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Giving Gold Jewelry and Coins As Gifts: The Interplay of Utilitarianism and Symbolism
Burgak Ertimur, Utiiversity of Califomia - Irvine
Ozlem Sandikci, Bilkent University
ABSTRACT
This paper explores the practice of giving gold jewelry and
coins as gifts through a qualitative research conducted in Ankara,
Turkey, We seek to understand the occasions of gift giving and the
motivation behind this practice of gift giving. We aim to contribute
to the existing literature not only by extending our understanding of
the dynamics of gift giving behavior in non-Western contexts but
also by questioning the tenability ofthe distinction between functionally and symbolically motivated gift giving. We argue that gift
giving behavior is guided by interplay of utilitarian and experiential
motives, whereby the economic values of gifts play a significant
role along with symbolic values,

INTRODUCTION
Gift giving is a behavior with important social, personal, and
economic implications. Given its significance and prevalence as a
universal ritual an extensive literature addressing various aspects of
gift giving exists within the consumer behavior field. Drawing from
anthropological, sociological and psychological literatures these
studies explore the underlying motivations, functions, occasions,
and participants of gift giving behavior. We aim to contribute to the
existing literature by examining the practice of giving gold jewelry
and coins as gifts in the Turkish society. Through our study we hope
to extend our understanding ofthe dynamics of gift giving behavior
in non-Western contexts and also question the tenability of the
distinction between functionally and symbolically motivated gift
giving. Guided by these concems, we first briefiy review the
literature and state our objectives. Then we explain the methodology of the study. We conclude by presenting main findings and
discussing the contributions and future research areas,

MOTIVATION
Gift giving is a topic that has received significant attention
from consumer behavior researchers. Researchers examined various aspects of gift-giving including the stages of the gift-giving
process (Sherry 1983), gift-giving occasions (Miyazaki 1993;
Otnes, Kim and Lowrey 1992; Otnes, Ruth and Milboume 1994),
gift selection (Belk 1976), search time and effort of givers (Belk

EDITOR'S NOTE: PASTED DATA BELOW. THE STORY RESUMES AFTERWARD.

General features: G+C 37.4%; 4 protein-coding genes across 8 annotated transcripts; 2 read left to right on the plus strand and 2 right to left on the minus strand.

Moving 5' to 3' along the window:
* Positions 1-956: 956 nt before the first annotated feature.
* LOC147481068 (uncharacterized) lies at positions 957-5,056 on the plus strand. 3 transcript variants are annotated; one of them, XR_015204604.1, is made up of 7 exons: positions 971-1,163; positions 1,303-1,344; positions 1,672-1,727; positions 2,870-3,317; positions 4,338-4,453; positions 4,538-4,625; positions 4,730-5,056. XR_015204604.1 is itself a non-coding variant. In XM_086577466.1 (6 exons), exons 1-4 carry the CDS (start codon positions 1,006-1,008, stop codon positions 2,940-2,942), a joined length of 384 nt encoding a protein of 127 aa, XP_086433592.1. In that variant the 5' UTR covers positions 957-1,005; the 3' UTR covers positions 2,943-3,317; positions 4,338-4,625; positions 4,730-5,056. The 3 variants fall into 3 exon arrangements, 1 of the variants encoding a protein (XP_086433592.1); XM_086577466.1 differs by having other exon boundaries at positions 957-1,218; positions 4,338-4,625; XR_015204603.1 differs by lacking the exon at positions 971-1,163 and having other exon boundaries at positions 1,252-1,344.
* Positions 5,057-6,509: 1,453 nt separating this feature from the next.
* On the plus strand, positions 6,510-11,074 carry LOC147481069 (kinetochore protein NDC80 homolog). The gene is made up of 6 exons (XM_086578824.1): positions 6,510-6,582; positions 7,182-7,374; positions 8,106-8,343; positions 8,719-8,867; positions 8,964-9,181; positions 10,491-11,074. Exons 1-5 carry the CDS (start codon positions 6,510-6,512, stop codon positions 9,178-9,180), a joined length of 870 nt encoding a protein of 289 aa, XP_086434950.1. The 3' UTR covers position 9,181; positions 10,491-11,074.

1982; Otnes, Lowrey and Kim 1993), gender differences in giftgiving (Fischer and Amold 1990; Minova and Gould 1999; Palan,
Areni and Kiecker 2001), gift-giving and dat...
Giving Gold Jewelry and Coins As Gifts: The Interplay of Utilitarianism and Symbolism
Burgak Ertimur, Utiiversity of Califomia - Irvine
Ozlem Sandikci, Bilkent University
ABSTRACT
This paper explores the practice of giving gold jewelry and
coins as gifts through a qualitative research conducted in Ankara,
Turkey, We seek to understand the occasions of gift giving and the
motivation behind this practice of gift
giving.
We aim to contribute
to
the existing literature not only by extending our understanding of
the dynamics of gift giving behavior in non-Western contexts but
also by questioning the tenability ofthe distinction between func-
tionally and symbolically motivated gift
giving.
We argue that gift
giving behavior
is
guided
by
interplay of utilitarian and experiential
motives, whereby the economic values of gifts play a significant
role along with symbolic values,
INTRODUCTION
Gift giving is a behavior with important social, personal, and
economic implications. Given its significance and prevalence as a
universal ritual
an
extensive literature addressing various aspects of
gift giving exists within the consumer behavior field. Drawing from
anthropological, sociological and psychological literatures these
studies explore the underlying motivations, functions, occasions,
and participants of gift giving behavior. We aim to contribute
to
the
existing literature by examining the practice of giving gold jewelry
and coins
as
gifts
in
the Turkish society. Through our study
we
hope
to
extend our understanding ofthe dynamics of gift giving behavior
in non-Western contexts and also question the tenability of the
distinction between functionally and symbolically motivated gift
giving. Guided by these concems, we first briefiy review the
literature and state our objectives. Then we explain the methodol-
ogy of the study. We conclude by presenting main findings and
discussing the contributions and future research areas,
MOTIVATION
Gift giving is a topic that has received significant attention
from consumer behavior researchers. Researchers examined vari-
ous aspects of gift-giving including the stages of the gift-giving
process (Sherry 1983), gift-giving occasions (Miyazaki 1993;
Otnes,
Kim and Lowrey 1992; Otnes, Ruth and Milboume 1994),
gift selection (Belk 1976), search time and effort of givers (Belk